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By: MLS http://www.baseball-reference.com/blog/archives/14077/comment-page-1#comment-138124 Thu, 18 Aug 2011 14:12:36 +0000 http://www.baseball-reference.com/blog/?p=14077#comment-138124 One other thing I'd like to mention. I get sick and tired of hearing about the 60's being a pitching dominant era. Certainly, some of the best pitchers ever to suit up for baseball played in that era...BUT...it's funny that some of the best hitters ever to suit up for baseball played in that era as well! Thus, because Killebrew played during that era..we should somehow turn a blind eye for his shortcomings??? Perhaps give him "credit"?...Don't make sense to this guy who watched many of those players first hand.

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By: MLS http://www.baseball-reference.com/blog/archives/14077/comment-page-1#comment-138121 Thu, 18 Aug 2011 13:41:28 +0000 http://www.baseball-reference.com/blog/?p=14077#comment-138121 @69....just for the record...I'm not a Rice fan either, only because his time was limited..much like Indian Bob Johnson and Hal Trosky...when he played however, he was well rounded. But, I have NO problem with loading up a truck and starting anew!!! LOL

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By: Mike L http://www.baseball-reference.com/blog/archives/14077/comment-page-1#comment-138119 Thu, 18 Aug 2011 13:35:18 +0000 http://www.baseball-reference.com/blog/?p=14077#comment-138119 @69, MLS. You better get the moving truck, because there's a lot of plaques, dusty memorabilia, and other debris ready for the trash bin. Not to pick at a scab, though, but Jim Rice will be one of the first they are hauling out. He may have been more rounded than Killer, but, except for 77-79, he wasn't exceptional or memorable in the least.

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By: MLS http://www.baseball-reference.com/blog/archives/14077/comment-page-1#comment-138116 Thu, 18 Aug 2011 13:17:48 +0000 http://www.baseball-reference.com/blog/?p=14077#comment-138116 @ Mike L.....A true HOF'r , to me, and I think the original HOF board as well, is one that's so superior in his skills, that a reasonable man would ascertain that player would be at minimum be "good" from that time foreward. If you notice, I said skills, not skill.Why I "believe" the HOF meant this for the fact they did not pick Cy Young in their innaugrial voting. It would have been easy to pick the winningest pitcher of all-time on that 1st ballot...but they knew...as we all do...where as Young excelled in winning..he had his warts too. Regardless, I truly believe they wanted HOF type players to be somewhat well rounded in their body of work. Unfortunately, I believe the HOF has regressed from that logic, for whatever reasons. I'm not angry at those who believe Killebrew belongs..I got the same flack when I said Killebrew didn't belong when he was STILL playing! So this isn't anything new to me..LOL...I "understand" why people feel the way they do regarding the Killer...I truly do...but I don't care how much a cat tries to cover their crap...there's STILL a turd undernieth all that debris!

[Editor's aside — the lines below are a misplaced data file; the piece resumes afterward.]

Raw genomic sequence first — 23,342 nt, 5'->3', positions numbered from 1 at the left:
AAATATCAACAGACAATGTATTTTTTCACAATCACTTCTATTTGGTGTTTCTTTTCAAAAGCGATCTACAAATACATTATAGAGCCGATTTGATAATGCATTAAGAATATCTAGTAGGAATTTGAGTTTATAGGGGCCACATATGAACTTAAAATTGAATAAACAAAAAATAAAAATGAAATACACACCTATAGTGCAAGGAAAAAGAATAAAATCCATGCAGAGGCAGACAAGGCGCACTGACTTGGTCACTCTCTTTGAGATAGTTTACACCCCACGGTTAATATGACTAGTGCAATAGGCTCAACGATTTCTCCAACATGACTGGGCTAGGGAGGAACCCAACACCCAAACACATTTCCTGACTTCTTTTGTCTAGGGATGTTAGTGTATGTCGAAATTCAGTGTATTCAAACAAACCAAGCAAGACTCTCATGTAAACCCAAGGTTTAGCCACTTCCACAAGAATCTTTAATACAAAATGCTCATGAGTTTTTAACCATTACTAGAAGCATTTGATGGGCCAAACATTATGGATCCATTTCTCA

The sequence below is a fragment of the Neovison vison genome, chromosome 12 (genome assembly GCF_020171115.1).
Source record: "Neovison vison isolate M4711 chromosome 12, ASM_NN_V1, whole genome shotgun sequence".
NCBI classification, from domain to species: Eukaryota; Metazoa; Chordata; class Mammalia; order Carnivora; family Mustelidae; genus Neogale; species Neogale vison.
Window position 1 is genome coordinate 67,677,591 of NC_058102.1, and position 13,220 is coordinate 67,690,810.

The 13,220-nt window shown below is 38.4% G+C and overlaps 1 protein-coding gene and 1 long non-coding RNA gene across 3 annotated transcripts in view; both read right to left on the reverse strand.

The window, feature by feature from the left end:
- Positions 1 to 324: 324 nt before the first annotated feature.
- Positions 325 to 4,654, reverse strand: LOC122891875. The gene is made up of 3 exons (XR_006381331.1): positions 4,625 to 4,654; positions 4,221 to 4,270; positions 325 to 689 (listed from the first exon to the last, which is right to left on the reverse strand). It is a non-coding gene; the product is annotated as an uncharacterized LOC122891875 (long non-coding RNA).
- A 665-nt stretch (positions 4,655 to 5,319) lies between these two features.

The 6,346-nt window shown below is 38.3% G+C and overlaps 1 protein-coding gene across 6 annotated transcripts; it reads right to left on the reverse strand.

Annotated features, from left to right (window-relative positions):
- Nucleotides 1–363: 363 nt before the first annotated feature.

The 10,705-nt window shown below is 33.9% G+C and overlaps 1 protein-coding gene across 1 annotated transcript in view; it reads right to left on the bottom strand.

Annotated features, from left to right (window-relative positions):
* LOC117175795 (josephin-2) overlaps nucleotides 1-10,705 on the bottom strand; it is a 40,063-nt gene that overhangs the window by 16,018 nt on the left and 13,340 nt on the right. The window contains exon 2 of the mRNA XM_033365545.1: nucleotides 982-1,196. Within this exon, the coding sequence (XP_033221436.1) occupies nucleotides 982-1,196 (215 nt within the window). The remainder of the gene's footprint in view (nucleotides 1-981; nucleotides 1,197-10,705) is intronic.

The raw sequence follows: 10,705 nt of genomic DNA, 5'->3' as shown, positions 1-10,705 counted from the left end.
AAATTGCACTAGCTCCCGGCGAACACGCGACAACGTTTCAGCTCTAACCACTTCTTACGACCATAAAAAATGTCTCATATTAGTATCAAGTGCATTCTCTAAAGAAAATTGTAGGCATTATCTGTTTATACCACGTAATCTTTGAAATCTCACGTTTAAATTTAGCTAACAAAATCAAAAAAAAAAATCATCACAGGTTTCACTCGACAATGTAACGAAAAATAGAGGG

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By: Mike L http://www.baseball-reference.com/blog/archives/14077/comment-page-1#comment-138102 Thu, 18 Aug 2011 11:03:47 +0000 http://www.baseball-reference.com/blog/?p=14077#comment-138102 @66, MLS, I follow your argument on home runs, but only to a point. The game adapts, and has always adapted to excess performance in one area or the other. In 1961, the Yankees hit 240 home runs-a number that seemed ludicrous. In the same decade, with higher mounds and bigger strike zones, 100 home runs seemed to be a lot. If players get too big and strong, fences will get moved out and humidors will be installed in more places. And, as to the Hall, performances are always contextualized. All of us understand that records will be broken over time: we don't expect every player there to necessarily have achieved in their career what later players did. Doesn't make them less cool. In the 1924 Olympics Harold Abrahams ran 10.6 in the 100 meters and Eric Liddle 47.6 in the 400 meters (times that might not wi a high school meet right now), and they made a movie about them. Jessie Owens 1936 Olympics included two World Records and an Olympic record-needless to say, none of them are even close today. No-one expects performance to be frozen in time. Sure, there are a handful of all time greats who still stand apart. But the Hall doesn't evict when someone better comes along. That's as it should be.